Pine Dogs – A new band learning old tricks
The Pine Dogs were born 20 years too late.
If they were coming around in the mid-1970s, they’d probably be playing hockey arenas and outdoor festivals, hobnobbing with Linda Ronstadt and Peter Frampton. But it’s 1996 and the band has put out two CDs on their own. The Pine Dogs weren’t even invited to the last Woodstock. But they’re kicking butt at what they do.
What they do is take that 1970s granola-gobbling, semi-organic, country-rockin’ kind of pop and run it through a 1990s food mill, throwing out the garbage that accompanied the earlier era and distilling the good parts through punk’s do-it-yourself original-music mandate to create fresh sounds with great hooks, tight playing and insightful lyrics.
Of course, old war horses like the Eagles are still touring as shadows of their former selves, and there aren’t many radio stations willing to hang their million-dollar investments onto the Pine Dogs’ kind of music — if anyone could figure out what that is.
Some critics lump the band’s sound in with ’90s country, but that’s not really it. “It’s not that we’re denying any country influences, but I’d say we’re no more country than Steve Earle,” quips bassist Tom Fischer. “Okay, that’s not the best example. But we’re like a lot of bands that have been influenced by country but are still rock ‘n’ roll, like the Stones and Eagles were. It’s roots music.”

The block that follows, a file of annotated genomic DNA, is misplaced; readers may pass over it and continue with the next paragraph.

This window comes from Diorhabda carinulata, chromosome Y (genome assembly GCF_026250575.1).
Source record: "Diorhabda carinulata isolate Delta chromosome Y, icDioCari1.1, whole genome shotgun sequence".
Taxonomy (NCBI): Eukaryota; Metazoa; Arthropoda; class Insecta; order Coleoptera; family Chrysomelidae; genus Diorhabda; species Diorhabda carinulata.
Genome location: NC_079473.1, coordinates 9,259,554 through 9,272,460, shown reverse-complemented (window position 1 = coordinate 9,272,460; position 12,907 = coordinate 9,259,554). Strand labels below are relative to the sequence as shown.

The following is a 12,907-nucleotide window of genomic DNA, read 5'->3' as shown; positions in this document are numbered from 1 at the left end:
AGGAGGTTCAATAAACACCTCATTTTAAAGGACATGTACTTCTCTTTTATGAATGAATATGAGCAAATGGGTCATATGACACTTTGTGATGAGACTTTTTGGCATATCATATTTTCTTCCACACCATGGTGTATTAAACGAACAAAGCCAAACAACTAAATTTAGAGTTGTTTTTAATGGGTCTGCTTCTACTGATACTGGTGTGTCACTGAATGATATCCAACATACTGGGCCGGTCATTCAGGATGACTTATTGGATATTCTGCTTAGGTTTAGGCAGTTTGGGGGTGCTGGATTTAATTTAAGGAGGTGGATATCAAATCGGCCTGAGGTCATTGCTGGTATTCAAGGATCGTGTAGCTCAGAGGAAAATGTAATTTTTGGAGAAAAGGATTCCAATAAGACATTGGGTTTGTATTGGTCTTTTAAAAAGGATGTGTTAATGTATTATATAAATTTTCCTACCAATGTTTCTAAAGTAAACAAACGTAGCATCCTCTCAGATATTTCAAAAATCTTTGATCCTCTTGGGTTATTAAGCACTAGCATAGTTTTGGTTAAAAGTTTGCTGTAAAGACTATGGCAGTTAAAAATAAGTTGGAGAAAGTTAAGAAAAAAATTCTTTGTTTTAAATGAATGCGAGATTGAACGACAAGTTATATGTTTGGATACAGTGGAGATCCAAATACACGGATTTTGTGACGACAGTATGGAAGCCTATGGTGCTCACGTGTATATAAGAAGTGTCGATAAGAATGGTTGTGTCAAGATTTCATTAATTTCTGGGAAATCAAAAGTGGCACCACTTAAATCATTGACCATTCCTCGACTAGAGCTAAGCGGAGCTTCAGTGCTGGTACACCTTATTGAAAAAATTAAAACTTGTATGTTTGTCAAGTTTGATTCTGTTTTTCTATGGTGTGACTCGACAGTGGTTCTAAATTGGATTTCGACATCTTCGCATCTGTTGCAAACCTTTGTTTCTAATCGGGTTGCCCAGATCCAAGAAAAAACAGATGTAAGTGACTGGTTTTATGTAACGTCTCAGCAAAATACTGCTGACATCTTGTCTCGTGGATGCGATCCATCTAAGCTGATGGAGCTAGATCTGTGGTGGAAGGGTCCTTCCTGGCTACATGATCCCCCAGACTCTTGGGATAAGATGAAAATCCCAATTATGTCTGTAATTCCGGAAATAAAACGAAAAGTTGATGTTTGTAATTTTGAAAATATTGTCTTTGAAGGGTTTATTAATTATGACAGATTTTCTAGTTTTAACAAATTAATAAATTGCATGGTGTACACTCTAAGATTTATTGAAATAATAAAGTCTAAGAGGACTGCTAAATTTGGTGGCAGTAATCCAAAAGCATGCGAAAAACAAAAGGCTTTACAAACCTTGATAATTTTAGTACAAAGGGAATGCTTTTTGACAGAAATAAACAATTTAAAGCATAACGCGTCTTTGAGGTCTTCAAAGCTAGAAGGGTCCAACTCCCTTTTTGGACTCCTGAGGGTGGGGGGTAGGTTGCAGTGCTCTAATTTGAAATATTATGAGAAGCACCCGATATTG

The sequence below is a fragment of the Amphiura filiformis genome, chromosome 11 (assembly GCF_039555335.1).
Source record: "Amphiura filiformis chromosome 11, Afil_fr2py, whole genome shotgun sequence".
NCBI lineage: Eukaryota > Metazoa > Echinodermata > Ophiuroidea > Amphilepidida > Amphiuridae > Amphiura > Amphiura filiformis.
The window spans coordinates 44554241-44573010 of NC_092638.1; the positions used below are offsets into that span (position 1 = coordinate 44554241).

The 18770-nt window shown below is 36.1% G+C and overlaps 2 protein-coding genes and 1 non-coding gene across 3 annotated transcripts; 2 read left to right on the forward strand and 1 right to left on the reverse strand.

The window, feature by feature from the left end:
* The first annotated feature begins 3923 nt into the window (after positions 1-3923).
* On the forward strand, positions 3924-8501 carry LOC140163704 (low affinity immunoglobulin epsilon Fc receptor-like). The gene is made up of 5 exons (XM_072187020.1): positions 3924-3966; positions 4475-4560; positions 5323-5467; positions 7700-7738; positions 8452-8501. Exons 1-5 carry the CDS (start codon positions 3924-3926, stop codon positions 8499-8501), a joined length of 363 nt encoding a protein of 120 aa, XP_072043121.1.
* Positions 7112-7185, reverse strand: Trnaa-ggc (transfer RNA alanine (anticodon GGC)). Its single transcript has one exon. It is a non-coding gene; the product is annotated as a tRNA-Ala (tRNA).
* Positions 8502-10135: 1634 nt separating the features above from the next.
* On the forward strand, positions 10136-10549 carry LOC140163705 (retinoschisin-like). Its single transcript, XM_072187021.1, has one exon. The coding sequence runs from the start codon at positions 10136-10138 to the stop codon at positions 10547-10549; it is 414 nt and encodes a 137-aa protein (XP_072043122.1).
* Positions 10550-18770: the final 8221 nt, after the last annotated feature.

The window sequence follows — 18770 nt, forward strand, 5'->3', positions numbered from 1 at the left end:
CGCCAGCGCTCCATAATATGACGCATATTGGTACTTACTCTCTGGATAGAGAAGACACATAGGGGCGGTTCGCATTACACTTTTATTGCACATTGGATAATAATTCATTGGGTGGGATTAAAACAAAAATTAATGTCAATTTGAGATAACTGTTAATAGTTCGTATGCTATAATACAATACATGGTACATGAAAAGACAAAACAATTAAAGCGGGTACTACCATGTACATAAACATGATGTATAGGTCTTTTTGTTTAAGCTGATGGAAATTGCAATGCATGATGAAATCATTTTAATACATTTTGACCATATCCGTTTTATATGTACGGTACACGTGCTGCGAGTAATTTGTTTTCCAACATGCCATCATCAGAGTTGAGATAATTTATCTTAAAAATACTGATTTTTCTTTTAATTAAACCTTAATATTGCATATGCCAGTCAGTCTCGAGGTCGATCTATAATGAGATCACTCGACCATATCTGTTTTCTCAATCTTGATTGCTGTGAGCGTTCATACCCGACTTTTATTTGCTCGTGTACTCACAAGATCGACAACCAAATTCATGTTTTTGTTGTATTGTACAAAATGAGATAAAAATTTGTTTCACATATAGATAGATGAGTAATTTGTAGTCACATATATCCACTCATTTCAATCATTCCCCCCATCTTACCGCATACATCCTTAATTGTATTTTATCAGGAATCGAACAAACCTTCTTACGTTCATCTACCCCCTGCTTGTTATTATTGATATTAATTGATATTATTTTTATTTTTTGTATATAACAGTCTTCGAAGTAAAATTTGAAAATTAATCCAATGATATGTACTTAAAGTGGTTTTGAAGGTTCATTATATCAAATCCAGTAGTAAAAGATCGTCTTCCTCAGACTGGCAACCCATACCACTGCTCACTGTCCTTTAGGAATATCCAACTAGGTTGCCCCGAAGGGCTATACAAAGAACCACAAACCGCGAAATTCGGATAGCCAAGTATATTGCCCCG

The Pine Dogs’ first CD, 1992’s Going Away Party, was produced by Lucinda Williams’ erstwhile guitar ace Gurf Morlix, although the results came out a little more sterile than one might have expected from the band’s live shows. Mighty Engines of Love, the Pine Dogs’ most recent disc, was produced by the band itself and captures that warmer sound. Singer-guitarist Jim Whitford’s playing comes to the fore — partly of necessity, as founding member and guitarist Don Vincent left the band a year ago, reducing the group to a four-piece (with Jim Celeste on drums).
In addition to little touches such as an almost Phil Spectoresque ballad (“Stop and Start Over”) and a rumble guitar workout (“Been on a Twister”), the new disc includes Whitford playing lap steel on “Marlboro Man”. He’s only been playing the instrument for a couple years, since buying a World War II-era National Pedal Steel for $50 at an antique store.
Gretchen Schulz, the band’s main vocalist, has an instrument that’s low and smoky (she frequently takes a lower part than Whitford when they’re singing together), and can hold her own doing Aretha Franklin covers during the band’s live shows. Schulz honed her talents singing straight-ahead jazz standards in the mid-’80s.
“I love that stuff, and spent a lot of time doing it,” she says, “although looking back I don’t think it was as good as I thought it was then.” Schulz usually performs in some variation of jeans and a cotton shirt — tending toward a deceptively simple elegance, a phrase that could be used to describe the Pine Dogs’ music as well.